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Rice Pressures Palestinians, Israelis to Talk

Secretary of State urges the two sides to focus on the Gaza withdrawal and not get distracted by problems linked to a future separate nation.

June 19, 2005|Tyler Marshall and Ken Ellingwood | Times Staff Writers

RAMALLAH, West Bank — Conveying a growing sense of urgency, Secretary of State Condoleezza Rice on Saturday called on Palestinians and Israelis to intensify contacts in order to resolve issues vital to an orderly Israeli withdrawal from the Gaza Strip.

"There is no more time to simply put problems on the agenda," she said at a news conference after talks with Palestinian leaders, including Palestinian Authority President Mahmoud Abbas. "This now has to be an active process of resolving these problems."

Rice is scheduled to discuss the Gaza pullout today with Israeli Prime Minister Ariel Sharon and senior members of his government.

She also reiterated earlier comments about the importance of making a success of the Gaza withdrawal to re-energize a long-dormant American-backed peace plan. The plan seeks to end the Israeli-Palestinian conflict through the creation of an independent Palestinian state.

"Both parties will have to do their part if there is to be an orderly withdrawal," she said. "So the coordinating function is absolutely critical."

Rice's comments reflected concern within the Bush administration over the lack of cooperation between Palestinians and Israelis on the withdrawal, which has been delayed once and is scheduled to start in mid-August, less than 60 days from now. Israel has occupied Gaza since the 1967 Middle East War.

She urged the two sides not to get distracted by problems linked to the final status of a future Palestinian state, but to concentrate solely on achieving an orderly transition of power in Gaza.

Former World Bank President James Wolfensohn is working with both sides on the economic development of a Palestinian-controlled Gaza. U.S. Army Lt. Gen. William Ward is assisting Palestinian efforts to build a more effective security force that could control armed militants. Progress has reportedly been slow on both fronts.

Standing next to Rice at the news conference, Abbas pledged "full coordination with the Israeli side" to ensure a complete withdrawal from the Gaza Strip.

He said the Palestinian leadership remained intent on preventing militant attacks on Israelis. The region has a seen a drop in violence since a February summit in Egypt, when Abbas and Sharon announced that each side would refrain from attacks on the other. A month later, Abbas persuaded the main Palestinian militant groups to agree to observe calm.

The Palestinian leader complained about what he called Israeli violations of the cease-fire, including fatal shootings by soldiers. Israel says the Palestinians have done too little to clamp down on fighters and that its forces have foiled numerous bomb attacks since March. Militants have fired rockets and mortar rounds into Jewish communities in and around the Gaza Strip in response to what they call instances of Israeli aggression.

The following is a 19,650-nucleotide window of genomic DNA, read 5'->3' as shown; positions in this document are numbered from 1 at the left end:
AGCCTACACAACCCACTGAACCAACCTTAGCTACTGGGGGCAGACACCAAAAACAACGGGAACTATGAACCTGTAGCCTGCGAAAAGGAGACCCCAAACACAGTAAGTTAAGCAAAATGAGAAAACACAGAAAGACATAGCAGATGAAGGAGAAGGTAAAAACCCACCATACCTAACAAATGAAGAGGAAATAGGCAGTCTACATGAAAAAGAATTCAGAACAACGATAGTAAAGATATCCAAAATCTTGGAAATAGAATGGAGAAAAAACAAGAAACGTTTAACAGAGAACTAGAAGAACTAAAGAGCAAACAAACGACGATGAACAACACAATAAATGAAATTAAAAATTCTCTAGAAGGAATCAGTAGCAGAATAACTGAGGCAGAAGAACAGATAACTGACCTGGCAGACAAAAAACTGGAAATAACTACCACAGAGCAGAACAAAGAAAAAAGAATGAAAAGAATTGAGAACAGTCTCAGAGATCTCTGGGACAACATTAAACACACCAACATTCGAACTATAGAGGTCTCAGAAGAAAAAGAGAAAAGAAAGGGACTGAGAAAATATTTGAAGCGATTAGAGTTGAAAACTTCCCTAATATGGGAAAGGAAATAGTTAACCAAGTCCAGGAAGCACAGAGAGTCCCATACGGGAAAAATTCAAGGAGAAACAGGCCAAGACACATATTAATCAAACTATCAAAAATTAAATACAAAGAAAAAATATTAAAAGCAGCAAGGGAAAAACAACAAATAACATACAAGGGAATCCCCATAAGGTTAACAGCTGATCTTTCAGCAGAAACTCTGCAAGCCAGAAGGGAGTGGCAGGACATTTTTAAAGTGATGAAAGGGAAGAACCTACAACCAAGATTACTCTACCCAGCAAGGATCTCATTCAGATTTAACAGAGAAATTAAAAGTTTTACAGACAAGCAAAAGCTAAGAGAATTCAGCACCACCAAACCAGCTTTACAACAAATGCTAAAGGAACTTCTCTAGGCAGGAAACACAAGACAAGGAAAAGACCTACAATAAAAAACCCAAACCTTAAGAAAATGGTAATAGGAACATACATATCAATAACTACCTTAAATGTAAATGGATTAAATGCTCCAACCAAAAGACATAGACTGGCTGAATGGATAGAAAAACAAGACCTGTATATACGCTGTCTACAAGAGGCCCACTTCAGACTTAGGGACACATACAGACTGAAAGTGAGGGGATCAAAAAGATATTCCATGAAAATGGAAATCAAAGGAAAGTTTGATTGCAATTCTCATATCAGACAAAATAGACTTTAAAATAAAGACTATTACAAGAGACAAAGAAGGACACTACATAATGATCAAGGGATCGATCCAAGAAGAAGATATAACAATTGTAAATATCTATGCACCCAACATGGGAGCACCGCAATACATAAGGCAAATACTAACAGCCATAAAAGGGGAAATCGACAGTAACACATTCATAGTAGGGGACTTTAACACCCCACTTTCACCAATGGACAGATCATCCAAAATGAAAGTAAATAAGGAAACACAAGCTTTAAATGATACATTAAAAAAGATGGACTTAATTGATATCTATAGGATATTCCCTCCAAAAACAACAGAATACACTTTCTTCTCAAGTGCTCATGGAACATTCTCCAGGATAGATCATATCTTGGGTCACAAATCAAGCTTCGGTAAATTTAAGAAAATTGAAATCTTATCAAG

The Israeli army said Saturday that troops killed a Palestinian man and wounded another who had opened fire on a military outpost in the Gaza Strip. An army spokeswoman said three men fired shots from outside a fence surrounding the Jewish settlement Kfar Darom. The third attacker escaped.

The Palestinians also want Israel to hand over control of Gaza's border crossings when it leaves, and to allow passage for Palestinians between the West Bank and Gaza. In addition, they want to build a seaport and reopen an airport that was closed after fighting broke out in September 2000.

Abbas also called for Israel to pull its forces from West Bank towns and release more Palestinian prisoners. Israel has fulfilled its pledge, made at the Feb. 8 summit, to free 900 jailed Palestinians, but Palestinian officials say many were near the end of their terms.

Israel promised to give the Palestinians security responsibilities over five towns in the West Bank, but stopped after the hand-over in two, saying Abbas needed to do more to rein in militants.

Rice's contention that a successful Gaza withdrawal would provide the best chance to revitalize the so-called road map peace plan reflects a significant gap between the Bush administration and Sharon's government. The Israeli leader has consistently played down any direct link between the peace plan and his government's unilateral decision to pull out of Gaza and four small West Bank settlements.

Sharon has tried to damp expectations of immediate additional steps toward a final agreement. So far, he has given no hint of backing away from comments made nine months ago that the Gaza disengagement could be followed by "a long period in which nothing else will happen."

As Rice conferred with Palestinian leaders, the Palestinian legislature ended months of wrangling by approving an election law that clears the way for balloting to pick a new parliament.

According to the law, parliament will be expanded from 88 to 132 seats. Half will be elected from geographic districts and half from party lists.

Speaker Rouhi Fatouh said the parliamentary election would probably take place early next year. But a date has not been set.

Elections had been scheduled for July 17, but Abbas postponed them, angering leaders of the Hamas militant group. Hamas did well in several rounds of municipal balloting and plans to challenge Abbas' Fatah organization in the legislative race.

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